Pregnant women testing HIV-positive by rapid antibody test were recruited from two rural health clinics outside Blantyre, Malawi as part of the CHAVI 009 protocol between November 2007 and November 2008, as previously described [31, 33]. Women were enrolled at delivery if HIV-1 infection was confirmed by detection of plasma HIV-1 RNA and breastfeeding was initiated. Except for single dose nevirapine at delivery, the women included in this study remained off antiretroviral therapy during lactation. The mothers were counseled to exclusively breastfeed and weaned their infants between 6 and 9 months of age, per WHO recommendations during that time. HIV-1 env gene variants were sequenced and cloned from milk and infant plasma collected four to six weeks post-delivery from three women who transmitted HIV-1 postnatally to their infants and from five HIV-infected women, matched by peripheral CD4 count and breast milk HIV-1 RNA load, who did not transmit the virus to their infant. Env gene sequences from six unpaired Malawian infants from the Malaria and HIV-1 in Pregnancy prospective cohort [9, 73–76] infected with HIV-1 during breastfeeding (HIV-1 DNA negative by real-time PCR at 0 and 6 weeks, positive at 12 weeks) were also included . Both studies were approved by the College of Medicine Research and Ethics Committee in Malawi and institutional review boards at each of the participating institutions where samples were received or processed for end-user analysis.
HIV-1 envgene single genome amplification and cloning
Breast milk supernatant aliquots of 1 ml were concentrated 10 fold by centrifugation at 23,600 × g for 1 h at 4°C (final volume 100 μl), and RNA was extracted. Depending on the milk virus RNA load, between 200 and 10,000 RNA copies were reverse transcribed. Plasma viral RNA and cell-associated DNA were also extracted from blood samples collected 12 weeks after delivery from postnatally-infected infants. Single-strand cDNA was synthesized using the SuperScript III protocol according to the manufacturer’s instructions (Invitrogen Life Technologies) and either used immediately for PCR or stored frozen at −80°C. Full-length env genes were PCR amplified by single genome amplification (SGA) methods as previously described . Briefly, cDNA was titrated by endpoint dilution (undiluted to 1:40 dilution for breast milk cDNA) in 96-well PCR plates to a concentration that yielded no more than 30% PCR positive wells and conforms to a Poisson distribution of a single template per reaction. All milk env sequences used in this study are deposited in GenBank [accession numbers HM070449 to HM070824 and HQ595810 to HQ596189].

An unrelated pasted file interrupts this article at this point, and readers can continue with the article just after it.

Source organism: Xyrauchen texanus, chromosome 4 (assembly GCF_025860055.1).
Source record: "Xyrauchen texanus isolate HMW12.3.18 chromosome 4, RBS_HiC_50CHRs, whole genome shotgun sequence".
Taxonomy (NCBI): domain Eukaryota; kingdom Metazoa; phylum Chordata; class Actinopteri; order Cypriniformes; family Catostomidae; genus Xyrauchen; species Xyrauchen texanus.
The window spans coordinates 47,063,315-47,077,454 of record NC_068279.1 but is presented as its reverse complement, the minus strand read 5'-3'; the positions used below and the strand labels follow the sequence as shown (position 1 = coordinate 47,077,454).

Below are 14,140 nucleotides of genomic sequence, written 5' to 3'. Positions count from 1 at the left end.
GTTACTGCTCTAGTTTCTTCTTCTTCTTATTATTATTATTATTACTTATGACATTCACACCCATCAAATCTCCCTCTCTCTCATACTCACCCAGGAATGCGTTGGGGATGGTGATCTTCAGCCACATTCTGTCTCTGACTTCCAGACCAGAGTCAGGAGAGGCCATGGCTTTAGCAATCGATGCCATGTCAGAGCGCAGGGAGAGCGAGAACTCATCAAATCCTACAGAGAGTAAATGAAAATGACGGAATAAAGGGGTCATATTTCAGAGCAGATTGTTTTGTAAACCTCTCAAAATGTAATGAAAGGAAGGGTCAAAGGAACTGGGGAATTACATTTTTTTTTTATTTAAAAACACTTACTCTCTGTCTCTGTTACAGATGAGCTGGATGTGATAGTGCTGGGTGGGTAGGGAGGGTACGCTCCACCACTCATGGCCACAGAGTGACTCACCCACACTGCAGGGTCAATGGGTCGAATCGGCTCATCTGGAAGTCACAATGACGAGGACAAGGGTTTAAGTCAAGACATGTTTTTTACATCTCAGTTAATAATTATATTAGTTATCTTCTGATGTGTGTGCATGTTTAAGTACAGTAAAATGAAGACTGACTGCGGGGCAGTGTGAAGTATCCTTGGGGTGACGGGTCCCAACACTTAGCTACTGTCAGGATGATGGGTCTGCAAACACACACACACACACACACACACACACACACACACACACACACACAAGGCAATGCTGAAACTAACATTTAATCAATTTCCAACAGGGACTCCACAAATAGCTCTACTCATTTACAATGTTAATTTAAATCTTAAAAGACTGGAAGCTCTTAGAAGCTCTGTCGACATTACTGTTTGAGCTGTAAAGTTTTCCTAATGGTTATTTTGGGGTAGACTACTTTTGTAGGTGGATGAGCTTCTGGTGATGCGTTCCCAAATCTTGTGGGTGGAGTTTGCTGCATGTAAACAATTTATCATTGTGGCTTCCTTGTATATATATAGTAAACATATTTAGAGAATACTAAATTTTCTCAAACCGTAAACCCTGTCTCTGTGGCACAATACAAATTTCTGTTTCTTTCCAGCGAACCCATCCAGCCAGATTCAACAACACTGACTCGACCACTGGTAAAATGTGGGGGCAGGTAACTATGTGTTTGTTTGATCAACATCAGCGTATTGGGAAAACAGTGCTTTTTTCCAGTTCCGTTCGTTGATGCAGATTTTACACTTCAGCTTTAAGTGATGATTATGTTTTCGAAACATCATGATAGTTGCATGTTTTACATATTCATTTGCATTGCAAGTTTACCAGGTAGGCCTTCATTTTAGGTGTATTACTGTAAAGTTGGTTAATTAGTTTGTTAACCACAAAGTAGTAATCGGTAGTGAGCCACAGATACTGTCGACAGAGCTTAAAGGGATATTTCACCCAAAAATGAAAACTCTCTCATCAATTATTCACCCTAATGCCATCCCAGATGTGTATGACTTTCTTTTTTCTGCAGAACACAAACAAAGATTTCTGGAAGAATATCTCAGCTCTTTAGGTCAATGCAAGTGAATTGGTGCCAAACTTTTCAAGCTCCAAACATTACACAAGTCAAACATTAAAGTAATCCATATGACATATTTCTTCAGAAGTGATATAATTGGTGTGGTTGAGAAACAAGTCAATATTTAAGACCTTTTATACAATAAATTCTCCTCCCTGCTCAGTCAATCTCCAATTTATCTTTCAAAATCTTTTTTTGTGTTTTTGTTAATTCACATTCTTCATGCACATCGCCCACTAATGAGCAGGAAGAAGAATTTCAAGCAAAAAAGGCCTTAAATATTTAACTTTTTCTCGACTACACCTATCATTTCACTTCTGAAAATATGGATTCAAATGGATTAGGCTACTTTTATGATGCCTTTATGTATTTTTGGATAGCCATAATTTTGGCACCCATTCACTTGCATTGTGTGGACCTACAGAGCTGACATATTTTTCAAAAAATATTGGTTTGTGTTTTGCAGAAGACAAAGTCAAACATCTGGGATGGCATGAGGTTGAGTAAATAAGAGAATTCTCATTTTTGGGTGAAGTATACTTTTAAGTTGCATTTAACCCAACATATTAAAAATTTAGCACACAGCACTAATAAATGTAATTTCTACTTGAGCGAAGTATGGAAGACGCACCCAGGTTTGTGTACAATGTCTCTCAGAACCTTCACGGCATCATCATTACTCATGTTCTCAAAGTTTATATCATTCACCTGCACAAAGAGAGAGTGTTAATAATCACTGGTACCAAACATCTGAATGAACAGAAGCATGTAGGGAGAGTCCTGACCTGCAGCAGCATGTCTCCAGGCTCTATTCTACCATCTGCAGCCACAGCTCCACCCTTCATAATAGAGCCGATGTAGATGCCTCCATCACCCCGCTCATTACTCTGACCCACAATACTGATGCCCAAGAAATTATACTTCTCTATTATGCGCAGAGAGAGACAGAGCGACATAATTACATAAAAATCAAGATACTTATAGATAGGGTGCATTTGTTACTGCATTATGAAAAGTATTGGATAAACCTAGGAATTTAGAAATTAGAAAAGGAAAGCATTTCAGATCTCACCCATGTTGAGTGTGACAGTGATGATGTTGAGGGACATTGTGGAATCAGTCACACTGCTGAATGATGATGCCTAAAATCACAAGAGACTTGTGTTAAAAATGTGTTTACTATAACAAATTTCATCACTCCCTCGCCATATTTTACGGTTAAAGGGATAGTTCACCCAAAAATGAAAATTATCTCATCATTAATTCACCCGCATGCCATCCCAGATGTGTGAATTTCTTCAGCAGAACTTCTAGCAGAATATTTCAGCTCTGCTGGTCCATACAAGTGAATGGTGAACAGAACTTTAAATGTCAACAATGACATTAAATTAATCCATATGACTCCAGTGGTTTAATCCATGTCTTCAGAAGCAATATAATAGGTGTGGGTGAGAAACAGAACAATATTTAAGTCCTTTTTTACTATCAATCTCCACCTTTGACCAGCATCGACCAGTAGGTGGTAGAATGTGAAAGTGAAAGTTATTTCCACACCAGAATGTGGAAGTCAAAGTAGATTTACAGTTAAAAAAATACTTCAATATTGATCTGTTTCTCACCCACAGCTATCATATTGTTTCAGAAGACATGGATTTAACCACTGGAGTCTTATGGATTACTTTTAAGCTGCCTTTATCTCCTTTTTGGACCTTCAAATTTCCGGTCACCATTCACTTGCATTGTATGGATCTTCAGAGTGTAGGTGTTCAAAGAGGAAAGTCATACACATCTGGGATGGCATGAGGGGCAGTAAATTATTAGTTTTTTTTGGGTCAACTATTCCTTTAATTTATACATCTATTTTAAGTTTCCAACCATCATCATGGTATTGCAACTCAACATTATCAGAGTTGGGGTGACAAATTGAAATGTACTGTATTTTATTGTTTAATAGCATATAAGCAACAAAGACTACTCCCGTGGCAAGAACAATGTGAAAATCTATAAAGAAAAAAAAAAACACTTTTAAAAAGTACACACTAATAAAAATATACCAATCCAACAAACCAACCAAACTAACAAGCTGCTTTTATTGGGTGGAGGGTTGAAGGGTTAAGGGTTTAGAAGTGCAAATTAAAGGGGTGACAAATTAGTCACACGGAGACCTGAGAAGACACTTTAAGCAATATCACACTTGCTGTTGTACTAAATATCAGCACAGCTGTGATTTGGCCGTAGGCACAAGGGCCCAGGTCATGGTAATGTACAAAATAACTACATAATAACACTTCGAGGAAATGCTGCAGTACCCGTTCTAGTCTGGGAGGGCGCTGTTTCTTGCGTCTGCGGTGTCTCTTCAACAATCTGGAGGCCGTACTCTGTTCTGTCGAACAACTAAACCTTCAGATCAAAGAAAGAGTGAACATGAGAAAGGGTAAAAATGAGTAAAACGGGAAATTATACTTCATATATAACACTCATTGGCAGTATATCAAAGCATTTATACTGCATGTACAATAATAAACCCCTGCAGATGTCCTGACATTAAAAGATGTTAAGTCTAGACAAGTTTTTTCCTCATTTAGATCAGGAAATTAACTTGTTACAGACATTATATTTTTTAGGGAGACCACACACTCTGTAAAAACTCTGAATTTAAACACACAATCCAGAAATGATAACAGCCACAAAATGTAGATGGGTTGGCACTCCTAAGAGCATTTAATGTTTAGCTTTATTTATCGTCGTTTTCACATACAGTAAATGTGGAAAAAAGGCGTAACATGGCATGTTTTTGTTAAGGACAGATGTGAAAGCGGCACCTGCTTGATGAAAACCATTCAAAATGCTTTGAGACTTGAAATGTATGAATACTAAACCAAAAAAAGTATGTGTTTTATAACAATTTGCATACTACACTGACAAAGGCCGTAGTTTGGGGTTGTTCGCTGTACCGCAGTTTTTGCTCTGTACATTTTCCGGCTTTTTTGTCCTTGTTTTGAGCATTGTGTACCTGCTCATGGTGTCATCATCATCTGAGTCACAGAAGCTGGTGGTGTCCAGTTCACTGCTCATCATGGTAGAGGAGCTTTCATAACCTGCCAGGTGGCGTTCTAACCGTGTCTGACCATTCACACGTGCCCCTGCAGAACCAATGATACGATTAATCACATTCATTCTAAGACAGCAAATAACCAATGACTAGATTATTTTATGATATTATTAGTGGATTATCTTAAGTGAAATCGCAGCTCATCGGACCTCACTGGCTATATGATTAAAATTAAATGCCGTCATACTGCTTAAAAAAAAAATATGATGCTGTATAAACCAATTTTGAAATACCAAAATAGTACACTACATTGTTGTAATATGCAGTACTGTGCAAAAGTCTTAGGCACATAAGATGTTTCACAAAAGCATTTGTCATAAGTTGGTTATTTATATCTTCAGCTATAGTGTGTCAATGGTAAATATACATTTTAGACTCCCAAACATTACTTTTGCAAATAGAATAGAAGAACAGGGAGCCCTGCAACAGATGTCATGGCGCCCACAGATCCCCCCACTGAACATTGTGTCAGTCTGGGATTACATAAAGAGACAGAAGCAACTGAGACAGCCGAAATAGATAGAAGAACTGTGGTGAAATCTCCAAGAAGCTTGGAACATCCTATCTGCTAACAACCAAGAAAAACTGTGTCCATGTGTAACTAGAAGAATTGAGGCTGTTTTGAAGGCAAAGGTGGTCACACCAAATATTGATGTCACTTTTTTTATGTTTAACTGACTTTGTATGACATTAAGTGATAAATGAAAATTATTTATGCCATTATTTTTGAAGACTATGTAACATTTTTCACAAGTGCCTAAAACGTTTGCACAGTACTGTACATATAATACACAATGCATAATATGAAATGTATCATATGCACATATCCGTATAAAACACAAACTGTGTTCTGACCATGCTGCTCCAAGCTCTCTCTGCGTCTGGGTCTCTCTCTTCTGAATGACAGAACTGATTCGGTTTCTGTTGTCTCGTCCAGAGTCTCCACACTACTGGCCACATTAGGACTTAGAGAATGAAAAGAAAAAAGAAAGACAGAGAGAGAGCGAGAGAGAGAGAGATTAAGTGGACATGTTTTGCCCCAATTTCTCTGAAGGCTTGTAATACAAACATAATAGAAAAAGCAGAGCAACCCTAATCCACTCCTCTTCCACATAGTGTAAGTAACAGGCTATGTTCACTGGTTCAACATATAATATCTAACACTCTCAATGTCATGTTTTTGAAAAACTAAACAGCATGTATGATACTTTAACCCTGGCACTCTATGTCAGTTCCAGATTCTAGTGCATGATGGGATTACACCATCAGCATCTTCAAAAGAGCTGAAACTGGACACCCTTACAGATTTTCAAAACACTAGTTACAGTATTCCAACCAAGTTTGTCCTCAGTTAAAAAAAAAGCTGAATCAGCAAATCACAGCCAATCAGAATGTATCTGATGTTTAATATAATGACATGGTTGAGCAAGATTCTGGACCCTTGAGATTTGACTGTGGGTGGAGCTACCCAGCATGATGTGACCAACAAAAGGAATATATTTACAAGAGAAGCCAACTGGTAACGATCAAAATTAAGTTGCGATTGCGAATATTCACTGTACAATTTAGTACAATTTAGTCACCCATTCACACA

Phylogenetic sequence analysis
Breast milk env sequences showing significant evidence of APOBEC-driven G-to-A hypermutation, according to the Los Alamos National Laboratory (LANL) HIV Sequence Database tool Hypermut 2.0  (http://www.hiv.lanl.gov/content/sequence/HYPERMUT/hypermut.html), were excluded from the phylogenetic analyses. Sequence alignments were produced using ClustalW  and were subsequently adjusted to optimize codon alignment. Regions that could not be aligned unambiguously were omitted in further phylogenetic analyses but were included in all other genetic and phenotypic analyses of the virus populations. A phylogenetic tree including sequences from all 8 subjects indicated that the sequences corresponding to each subject clustered with high bootstrap support (100% [data not shown]) . For each subject, a maximum likelihood phylogenetic tree was inferred using PhyML, version 3.0 , and the results of approximate likelihood ratio tests (≥0.95) were used to infer phylogenetic support . For the infant plasma env sequences, the number of viruses and genetic identity of the env gene responsible for establishing productive clinical infection in each infant was determined by SGA and a mathematical model of random evolution, as previously described  using the Poisson-Fitter tool (http://www.hiv.lanl.gov/content/sequence/POISSON_FITTER/poisson_fitter.html). Briefly, infant plasma env sequences (n=9-29 amplicons per sample) were highly homogeneous in all infants by highlighter plot analysis (http://www.hiv.lanl.gov/content/sequence/HIGHLIGHT/highlighter_top.html), except one infant (infant of 1209), in which plasma was not available for SGA until 6 months after infection, and conformed to a model of random evolution and coalesced to a single consensus. The consensus of the T/F env sequence in the postnatally-infected infant plasma at twelve weeks of age was cloned into pcDNA3.1 directional TOPO expression vector (Life Technologies), grown in TOP10 competent cells, sequence confirmed, and used in transfection of 293 T cells to generate Env variant pseudovirions. The number of days that would be required by the most recent common ancestor to reach the env diversity observed in the 12-week infant blood sample was also calculated using the Poisson-fitter tool. Based on model predictions, the selected infant env gene was calculated to have been transmitted <90 days from the time the plasma sample was obtained, conforming to the timing of these postnatal transmissions .